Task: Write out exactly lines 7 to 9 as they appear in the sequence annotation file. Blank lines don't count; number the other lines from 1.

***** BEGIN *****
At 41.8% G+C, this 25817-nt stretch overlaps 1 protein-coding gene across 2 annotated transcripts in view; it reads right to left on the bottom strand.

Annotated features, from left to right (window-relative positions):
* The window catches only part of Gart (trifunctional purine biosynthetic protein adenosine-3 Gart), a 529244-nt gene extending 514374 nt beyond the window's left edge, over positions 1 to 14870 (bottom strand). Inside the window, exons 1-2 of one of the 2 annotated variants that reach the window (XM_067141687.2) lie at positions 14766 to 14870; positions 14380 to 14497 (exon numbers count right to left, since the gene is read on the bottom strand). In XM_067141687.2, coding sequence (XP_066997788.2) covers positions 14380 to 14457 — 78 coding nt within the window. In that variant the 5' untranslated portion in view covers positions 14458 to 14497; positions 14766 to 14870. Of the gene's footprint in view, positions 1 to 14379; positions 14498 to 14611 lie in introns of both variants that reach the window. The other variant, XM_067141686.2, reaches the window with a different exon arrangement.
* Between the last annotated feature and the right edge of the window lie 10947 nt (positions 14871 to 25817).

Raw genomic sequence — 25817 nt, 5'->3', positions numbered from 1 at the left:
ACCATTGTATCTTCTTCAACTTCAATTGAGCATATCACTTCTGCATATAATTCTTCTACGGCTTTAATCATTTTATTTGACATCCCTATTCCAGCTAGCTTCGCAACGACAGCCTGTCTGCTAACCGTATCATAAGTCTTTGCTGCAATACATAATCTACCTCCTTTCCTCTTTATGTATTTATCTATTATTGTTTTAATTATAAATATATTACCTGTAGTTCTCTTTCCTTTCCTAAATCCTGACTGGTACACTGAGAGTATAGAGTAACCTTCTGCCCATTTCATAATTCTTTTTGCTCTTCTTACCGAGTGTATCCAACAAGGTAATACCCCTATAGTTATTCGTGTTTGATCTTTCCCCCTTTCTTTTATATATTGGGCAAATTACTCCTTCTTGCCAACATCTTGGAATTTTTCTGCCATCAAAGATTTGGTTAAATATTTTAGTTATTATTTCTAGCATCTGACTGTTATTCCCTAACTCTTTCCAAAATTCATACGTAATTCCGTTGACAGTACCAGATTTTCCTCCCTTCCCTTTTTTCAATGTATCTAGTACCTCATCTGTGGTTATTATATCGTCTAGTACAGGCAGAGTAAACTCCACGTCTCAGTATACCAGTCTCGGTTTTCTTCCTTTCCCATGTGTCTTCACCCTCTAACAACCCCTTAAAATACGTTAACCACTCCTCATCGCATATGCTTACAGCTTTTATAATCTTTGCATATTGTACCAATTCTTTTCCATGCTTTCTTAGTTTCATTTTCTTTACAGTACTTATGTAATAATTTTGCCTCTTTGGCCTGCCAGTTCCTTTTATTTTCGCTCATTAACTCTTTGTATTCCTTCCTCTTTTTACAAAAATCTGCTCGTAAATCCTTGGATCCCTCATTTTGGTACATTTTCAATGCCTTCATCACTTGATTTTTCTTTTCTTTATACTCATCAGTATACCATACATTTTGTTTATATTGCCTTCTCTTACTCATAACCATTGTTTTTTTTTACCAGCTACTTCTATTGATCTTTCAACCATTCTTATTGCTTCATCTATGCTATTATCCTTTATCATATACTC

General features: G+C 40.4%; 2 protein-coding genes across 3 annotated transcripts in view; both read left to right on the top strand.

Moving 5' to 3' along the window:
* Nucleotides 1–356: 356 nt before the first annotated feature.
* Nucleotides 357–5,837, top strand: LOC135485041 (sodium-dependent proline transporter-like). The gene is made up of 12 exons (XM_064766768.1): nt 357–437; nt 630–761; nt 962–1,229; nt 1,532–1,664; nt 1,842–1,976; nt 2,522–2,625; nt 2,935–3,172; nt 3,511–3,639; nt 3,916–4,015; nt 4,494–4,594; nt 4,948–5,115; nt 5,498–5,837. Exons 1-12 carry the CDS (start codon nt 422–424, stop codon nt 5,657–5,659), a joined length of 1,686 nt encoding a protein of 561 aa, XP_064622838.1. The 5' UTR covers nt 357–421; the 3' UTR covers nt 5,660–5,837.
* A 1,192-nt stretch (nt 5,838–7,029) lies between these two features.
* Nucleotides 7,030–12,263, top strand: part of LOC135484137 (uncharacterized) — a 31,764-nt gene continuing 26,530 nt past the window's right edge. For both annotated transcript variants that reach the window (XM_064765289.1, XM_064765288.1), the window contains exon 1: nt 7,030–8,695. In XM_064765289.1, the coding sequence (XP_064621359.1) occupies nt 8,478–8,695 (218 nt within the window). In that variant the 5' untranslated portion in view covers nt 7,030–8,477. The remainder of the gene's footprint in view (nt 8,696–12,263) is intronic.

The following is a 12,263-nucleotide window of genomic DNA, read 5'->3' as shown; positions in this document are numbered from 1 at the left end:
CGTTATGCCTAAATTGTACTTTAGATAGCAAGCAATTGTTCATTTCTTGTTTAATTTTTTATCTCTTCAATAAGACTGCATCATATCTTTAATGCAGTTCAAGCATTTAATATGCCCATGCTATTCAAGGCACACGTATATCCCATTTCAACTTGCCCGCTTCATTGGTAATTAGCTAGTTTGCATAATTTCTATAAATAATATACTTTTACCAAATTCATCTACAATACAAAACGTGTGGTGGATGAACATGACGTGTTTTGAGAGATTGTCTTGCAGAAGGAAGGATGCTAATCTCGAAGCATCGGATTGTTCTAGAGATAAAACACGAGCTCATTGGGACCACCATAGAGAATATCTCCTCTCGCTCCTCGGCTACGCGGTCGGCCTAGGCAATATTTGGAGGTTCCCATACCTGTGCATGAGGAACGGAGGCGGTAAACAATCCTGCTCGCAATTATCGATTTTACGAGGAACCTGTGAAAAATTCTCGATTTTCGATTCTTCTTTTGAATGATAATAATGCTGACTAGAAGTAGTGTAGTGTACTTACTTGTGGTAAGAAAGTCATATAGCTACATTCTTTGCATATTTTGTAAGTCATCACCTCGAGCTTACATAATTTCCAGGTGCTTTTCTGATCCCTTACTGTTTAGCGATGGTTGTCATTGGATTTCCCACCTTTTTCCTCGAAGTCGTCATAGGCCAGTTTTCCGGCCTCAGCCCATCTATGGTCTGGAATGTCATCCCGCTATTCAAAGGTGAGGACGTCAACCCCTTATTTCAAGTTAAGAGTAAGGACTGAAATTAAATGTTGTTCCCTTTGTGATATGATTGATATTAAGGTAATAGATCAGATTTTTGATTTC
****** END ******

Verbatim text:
General features: G+C 40.4%; 2 protein-coding genes across 3 annotated transcripts in view; both read left to right on the top strand.

Moving 5' to 3' along the window:
* Nucleotides 1–356: 356 nt before the first annotated feature.